Background & Aims: Glucocorticoids, produced by the adrenal gland under control of the hypothalamic-pituitary-adrenal axis, exert their metabolic actions largely via activation of the glucocorticoid receptor (GR). Synthetic glucocorticoids are widely used as anti-inflammatory and immunosuppressive drugs but their application is hampered by adverse metabolic effects. Recently, it has been shown that GR may regulate several genes involved in murine bile acid (BA) and cholesterol metabolism, yet the physiological relevance hereof is controversial. The aim of this study is to provide a mechanistic basis for effects of prednisolone on BA and cholesterol homeostasis in mice.
Methods: Male BALB/c mice were treated with prednisolone (12.5 mg/kg/day) for 7 days by subcutaneous implantation of slow-release pellets, followed by extensive metabolic profiling.
Results: Sustained prednisolone treatment induced the expression of the apical sodium-dependent bile acid transporter (Asbt) in the ileum, which stimulated BA absorption. This resulted in elevated plasma BA levels and enhanced biliary BA secretion. Concomitantly, both biliary cholesterol and phospholipid secretion rates were increased. Enhanced BA reabsorption suppressed hepatic BA synthesis, as evident from hepatic gene expression, reduced plasma C4 levels and reduced fecal BA loss. Plasma HDL cholesterol levels were elevated in prednisolone-treated mice, which likely contributed to the stimulated flux of cholesterol from intraperitoneally injected macrophage foam cells into feces.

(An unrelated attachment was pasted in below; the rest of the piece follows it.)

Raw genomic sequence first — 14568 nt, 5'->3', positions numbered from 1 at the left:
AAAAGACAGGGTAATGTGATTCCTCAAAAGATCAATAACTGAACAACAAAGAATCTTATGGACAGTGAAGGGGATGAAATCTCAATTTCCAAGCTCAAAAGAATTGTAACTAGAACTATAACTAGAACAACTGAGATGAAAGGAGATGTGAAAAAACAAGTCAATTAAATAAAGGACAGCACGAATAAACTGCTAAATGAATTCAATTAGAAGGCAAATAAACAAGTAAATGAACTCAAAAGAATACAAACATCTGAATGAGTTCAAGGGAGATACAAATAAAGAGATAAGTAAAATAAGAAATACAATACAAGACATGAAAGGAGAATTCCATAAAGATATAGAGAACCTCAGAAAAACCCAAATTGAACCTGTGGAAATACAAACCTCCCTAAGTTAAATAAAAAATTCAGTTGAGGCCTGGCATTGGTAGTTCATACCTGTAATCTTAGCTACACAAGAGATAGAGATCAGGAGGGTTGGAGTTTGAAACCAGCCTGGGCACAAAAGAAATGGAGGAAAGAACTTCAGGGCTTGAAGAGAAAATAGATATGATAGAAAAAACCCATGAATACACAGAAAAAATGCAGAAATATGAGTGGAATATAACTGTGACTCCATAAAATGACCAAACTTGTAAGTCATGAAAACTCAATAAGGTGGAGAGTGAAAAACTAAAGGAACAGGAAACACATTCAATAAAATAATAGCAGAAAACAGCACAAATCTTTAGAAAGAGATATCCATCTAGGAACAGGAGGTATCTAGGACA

Conclusions: Sustained prednisolone treatment increases entero-hepatic recycling of BA, leading to elevated plasma levels and reduced synthesis in the absence of cholestasis. Under these conditions, prednisolone promotes macrophage-derived reverse cholesterol transport. (C) 2014 European Association for the Study of the Liver. Published by Elsevier B.V. All rights reserved.